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Proof of a simple logic statement

  1. Feb 28, 2009 #1
    1. The problem statement, all variables and given/known data
    [tex]\forall x \in S <-> \exists x \not \in S[/tex]

    3. The attempt at a solution
    The statement is clearly false.
    I will try to show that by the proof of contradiction.

    [tex]P: \forall x \in S[/tex]
    [tex]Q: \exists x \not\in S [/tex]

    The negation of Q is
    [tex]negQ: \forall x \not\in S [/tex]
    and the negation of P is
    [tex]negP: \exists x \in S [/tex].

    negQ means that all x are not in S, while negP means that there is one x in S.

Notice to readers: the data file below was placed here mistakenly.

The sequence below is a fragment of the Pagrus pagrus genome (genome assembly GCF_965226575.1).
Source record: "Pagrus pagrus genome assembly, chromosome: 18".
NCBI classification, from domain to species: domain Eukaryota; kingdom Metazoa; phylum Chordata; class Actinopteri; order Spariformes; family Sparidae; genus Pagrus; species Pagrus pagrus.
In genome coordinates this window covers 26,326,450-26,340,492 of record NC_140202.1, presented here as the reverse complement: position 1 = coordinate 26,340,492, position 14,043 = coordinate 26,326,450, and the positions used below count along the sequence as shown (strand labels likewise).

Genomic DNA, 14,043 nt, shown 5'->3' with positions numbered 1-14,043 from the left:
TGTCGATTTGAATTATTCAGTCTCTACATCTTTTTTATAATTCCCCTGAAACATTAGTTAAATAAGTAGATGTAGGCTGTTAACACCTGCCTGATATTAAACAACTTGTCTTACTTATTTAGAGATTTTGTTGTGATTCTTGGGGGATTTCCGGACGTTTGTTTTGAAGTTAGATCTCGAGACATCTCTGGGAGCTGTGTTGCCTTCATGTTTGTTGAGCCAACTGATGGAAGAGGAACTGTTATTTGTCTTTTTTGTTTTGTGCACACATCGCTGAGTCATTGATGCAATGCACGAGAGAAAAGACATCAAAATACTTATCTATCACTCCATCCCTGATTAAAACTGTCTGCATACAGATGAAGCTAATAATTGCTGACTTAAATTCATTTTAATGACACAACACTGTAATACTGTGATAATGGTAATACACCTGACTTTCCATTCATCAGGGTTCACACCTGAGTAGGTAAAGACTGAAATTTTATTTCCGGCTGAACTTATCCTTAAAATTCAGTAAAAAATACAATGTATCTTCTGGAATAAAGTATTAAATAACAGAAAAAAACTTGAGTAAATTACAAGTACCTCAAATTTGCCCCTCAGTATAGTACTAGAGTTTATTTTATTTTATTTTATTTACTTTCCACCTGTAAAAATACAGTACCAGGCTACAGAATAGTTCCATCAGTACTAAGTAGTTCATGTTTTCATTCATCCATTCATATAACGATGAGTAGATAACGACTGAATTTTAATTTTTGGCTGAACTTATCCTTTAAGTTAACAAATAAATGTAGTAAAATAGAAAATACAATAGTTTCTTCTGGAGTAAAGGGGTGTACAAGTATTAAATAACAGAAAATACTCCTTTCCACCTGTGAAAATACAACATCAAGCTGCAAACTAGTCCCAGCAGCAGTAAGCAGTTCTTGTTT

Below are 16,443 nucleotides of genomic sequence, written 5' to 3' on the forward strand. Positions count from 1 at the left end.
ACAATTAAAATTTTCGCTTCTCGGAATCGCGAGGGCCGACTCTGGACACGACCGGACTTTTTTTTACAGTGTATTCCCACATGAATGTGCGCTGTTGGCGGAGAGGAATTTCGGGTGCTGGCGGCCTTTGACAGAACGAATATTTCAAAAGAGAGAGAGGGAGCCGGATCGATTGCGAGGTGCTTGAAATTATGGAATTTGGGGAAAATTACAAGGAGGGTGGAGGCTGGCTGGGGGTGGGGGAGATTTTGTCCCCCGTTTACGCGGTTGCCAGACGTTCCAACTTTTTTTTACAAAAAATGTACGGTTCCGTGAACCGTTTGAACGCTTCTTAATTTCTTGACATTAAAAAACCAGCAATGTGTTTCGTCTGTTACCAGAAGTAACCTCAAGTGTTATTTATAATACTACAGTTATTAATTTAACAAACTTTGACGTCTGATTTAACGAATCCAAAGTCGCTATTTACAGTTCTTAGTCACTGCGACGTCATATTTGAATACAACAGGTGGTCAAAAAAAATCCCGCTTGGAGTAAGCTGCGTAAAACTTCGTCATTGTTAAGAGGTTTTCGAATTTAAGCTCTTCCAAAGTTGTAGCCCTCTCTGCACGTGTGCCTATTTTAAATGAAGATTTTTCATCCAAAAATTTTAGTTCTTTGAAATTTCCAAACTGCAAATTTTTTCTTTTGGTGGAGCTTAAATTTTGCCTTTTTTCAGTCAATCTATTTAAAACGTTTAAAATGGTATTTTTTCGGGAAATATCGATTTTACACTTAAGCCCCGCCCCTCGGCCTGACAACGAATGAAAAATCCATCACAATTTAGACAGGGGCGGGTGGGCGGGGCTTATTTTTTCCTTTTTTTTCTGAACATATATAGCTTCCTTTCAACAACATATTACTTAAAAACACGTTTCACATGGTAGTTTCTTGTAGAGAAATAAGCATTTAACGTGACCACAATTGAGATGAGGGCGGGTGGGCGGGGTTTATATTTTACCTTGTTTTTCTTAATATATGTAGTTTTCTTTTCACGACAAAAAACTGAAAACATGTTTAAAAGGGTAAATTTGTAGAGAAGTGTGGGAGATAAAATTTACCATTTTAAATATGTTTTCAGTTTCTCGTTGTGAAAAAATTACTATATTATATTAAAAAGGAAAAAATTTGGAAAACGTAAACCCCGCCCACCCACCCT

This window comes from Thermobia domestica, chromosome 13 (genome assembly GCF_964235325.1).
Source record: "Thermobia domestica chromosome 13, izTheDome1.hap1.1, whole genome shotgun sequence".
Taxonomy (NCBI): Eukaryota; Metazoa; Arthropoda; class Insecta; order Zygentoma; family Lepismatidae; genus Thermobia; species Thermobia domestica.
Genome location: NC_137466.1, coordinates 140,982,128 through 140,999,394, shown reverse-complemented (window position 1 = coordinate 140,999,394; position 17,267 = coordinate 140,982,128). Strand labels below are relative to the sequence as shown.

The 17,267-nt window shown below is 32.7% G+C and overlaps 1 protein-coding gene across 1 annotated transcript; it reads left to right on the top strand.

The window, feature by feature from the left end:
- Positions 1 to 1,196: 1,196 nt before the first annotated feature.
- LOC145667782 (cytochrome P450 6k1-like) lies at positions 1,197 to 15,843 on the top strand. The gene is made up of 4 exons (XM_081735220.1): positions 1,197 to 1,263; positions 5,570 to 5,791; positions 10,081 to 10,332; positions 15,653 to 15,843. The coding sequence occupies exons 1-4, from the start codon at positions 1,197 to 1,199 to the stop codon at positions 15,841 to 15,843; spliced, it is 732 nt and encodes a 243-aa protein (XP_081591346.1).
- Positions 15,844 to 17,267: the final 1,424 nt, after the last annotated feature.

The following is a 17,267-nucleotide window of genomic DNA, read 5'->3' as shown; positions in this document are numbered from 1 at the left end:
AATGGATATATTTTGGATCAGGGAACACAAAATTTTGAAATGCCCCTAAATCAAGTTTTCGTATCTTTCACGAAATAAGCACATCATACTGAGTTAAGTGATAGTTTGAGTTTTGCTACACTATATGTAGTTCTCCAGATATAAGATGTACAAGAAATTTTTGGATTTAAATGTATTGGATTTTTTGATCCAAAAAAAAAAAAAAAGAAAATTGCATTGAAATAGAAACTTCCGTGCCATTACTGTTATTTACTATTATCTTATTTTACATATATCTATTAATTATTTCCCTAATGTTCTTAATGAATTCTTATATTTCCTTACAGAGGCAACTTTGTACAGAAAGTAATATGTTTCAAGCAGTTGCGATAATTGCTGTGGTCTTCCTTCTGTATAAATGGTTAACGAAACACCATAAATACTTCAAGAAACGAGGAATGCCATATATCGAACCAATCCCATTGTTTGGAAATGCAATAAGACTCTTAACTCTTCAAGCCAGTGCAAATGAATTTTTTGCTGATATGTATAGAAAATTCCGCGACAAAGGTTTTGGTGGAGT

This is a contradiction.

    Therefore, the original statement must be false.

    Is my proof correct?
    Last edited: Feb 28, 2009
  2. jcsd
  3. Feb 28, 2009 #2


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    Your statement is a bit odd.
    "For all x in S, is equivalent to there exists an x such that there exists an S"
    What is on the right hand side? What does x exist in and there exist x and S such that what?

    In first-order logic, your statement is not a well-formed formula :tongue:
  4. Feb 28, 2009 #3
    The statement should be "For all x in S, is equivalent to there does not exist an x in S."

    The rest of the proof is also now as I want.
  5. Mar 2, 2009 #4
    I agree with you. The statement is still false.

    Perhaps, the initial statement should be
    [tex] \forall x \in S <=> \neg(\exists x \not \in S) [/tex]

    It means that: all x in S is equivalent with the negation of the statement that
    there exists x not in S.
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